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  1. Free, publicly-accessible full text available January 1, 2023
  2. Entangled two-photon absorption (ETPA) is known to create photoinduced transitions with extremely low light intensity, reducing the risk of phototoxicity compared to classical two-photon absorption. Previous works have predicted the ETPA cross-section, σe, to vary inversely with the product of entanglement time (Te) and entanglement area (Ae), i.e., σe ∼ 1/AeTe. The decreasing σe with increasing Te has limited ETPA to fs-scale Te, while ETPA applications for ps-scale spectroscopy have been unexplored. However, we show that spectral−spatial coupling, which reduces Ae as the SPDC bandwidth (σf ) decreases, plays a significant role in determining σe when Te > ∼100 fs.more »We experimentally measured σe for zinc tetraphenylporphyrin at several σf values. For type-I ETPA, σe increases as σf decreases down to 0.1 ps−1 . For type-II SPDC, σe is constant for a wide range of σf . With a theoretical analysis of the data, the maximum type-I σe would occur at σf = 0.1 ps−1 (Te = 10 ps). At this maximum, σe is 1 order of magnitude larger than fs-scale σe and 3 orders of magnitude larger than previous predictions of ps-scale σe. By utilizing this spectral−spatial coupling, narrowband type-I ETPA provides a new opportunity to increase the efficiency of measuring nonlinear optical signals and to control photochemical reactions requiring ps temporal precision.« less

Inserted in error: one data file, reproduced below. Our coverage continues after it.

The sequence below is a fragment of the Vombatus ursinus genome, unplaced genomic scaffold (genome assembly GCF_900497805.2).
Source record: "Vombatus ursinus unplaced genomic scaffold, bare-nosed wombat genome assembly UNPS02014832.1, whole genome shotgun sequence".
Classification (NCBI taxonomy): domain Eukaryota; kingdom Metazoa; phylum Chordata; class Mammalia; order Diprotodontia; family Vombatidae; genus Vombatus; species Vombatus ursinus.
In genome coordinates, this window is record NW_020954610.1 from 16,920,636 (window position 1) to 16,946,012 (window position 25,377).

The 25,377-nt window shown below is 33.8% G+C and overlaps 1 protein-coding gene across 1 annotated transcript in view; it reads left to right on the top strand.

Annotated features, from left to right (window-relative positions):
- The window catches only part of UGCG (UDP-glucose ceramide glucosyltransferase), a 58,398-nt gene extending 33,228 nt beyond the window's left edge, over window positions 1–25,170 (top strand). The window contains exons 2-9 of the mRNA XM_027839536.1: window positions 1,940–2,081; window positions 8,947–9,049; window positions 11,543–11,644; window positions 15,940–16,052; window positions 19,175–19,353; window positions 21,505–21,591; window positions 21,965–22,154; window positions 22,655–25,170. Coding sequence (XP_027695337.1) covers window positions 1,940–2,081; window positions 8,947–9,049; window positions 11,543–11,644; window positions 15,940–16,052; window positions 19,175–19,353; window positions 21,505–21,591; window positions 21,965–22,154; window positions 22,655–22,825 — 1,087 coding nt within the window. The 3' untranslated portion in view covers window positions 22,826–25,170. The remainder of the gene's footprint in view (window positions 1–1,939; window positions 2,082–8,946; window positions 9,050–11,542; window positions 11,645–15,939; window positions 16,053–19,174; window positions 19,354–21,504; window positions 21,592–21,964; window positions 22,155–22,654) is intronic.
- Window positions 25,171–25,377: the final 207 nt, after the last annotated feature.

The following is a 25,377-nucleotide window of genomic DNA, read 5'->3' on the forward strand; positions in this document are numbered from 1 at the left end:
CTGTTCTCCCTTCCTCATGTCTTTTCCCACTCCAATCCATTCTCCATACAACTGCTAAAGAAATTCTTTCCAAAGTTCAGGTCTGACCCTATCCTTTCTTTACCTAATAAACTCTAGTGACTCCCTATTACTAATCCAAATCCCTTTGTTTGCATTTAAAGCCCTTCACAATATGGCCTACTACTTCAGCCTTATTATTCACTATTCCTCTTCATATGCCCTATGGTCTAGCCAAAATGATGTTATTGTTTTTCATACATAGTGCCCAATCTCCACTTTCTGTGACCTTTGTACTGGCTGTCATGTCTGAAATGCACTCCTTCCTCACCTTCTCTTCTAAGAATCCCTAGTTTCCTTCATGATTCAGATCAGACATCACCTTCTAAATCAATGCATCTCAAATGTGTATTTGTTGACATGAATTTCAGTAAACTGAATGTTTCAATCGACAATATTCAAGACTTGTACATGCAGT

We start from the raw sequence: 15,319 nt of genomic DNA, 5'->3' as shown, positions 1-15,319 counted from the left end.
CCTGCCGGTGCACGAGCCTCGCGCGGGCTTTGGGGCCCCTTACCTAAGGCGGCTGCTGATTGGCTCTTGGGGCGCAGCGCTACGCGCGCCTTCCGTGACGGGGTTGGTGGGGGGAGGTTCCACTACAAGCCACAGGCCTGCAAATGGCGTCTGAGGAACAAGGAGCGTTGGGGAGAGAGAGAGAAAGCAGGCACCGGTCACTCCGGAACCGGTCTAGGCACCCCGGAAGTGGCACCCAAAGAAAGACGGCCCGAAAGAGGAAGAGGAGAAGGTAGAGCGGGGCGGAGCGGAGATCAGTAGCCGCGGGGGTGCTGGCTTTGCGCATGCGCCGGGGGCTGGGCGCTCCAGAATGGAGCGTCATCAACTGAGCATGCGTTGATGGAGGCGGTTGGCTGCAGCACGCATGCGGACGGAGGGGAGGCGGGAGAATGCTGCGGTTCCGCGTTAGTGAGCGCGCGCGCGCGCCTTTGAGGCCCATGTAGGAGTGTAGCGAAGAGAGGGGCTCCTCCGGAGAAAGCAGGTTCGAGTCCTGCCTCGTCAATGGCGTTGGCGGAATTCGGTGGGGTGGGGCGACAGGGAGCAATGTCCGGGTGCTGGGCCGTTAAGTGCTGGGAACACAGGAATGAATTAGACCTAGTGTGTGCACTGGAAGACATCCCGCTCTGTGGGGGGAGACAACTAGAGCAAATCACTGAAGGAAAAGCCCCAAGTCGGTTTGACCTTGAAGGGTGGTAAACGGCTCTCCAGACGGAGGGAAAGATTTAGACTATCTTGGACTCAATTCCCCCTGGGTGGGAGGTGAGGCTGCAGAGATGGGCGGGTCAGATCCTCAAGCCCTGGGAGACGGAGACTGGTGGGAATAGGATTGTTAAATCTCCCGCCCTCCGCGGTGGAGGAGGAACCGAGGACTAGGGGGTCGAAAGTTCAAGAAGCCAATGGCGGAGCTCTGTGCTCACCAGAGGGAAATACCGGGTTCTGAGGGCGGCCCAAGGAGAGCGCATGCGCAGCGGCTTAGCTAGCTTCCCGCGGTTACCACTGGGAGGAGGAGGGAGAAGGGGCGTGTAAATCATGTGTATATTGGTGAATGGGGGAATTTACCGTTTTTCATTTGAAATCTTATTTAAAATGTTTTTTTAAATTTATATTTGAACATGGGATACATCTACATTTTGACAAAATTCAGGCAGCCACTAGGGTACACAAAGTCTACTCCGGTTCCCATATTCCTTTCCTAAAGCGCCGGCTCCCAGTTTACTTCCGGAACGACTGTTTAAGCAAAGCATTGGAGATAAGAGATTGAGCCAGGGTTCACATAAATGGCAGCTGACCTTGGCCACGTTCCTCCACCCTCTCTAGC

Free, publicly-accessible full text available October 1, 2022
  3. Free, publicly-accessible full text available May 30, 2022
  4. Free, publicly-accessible full text available April 1, 2022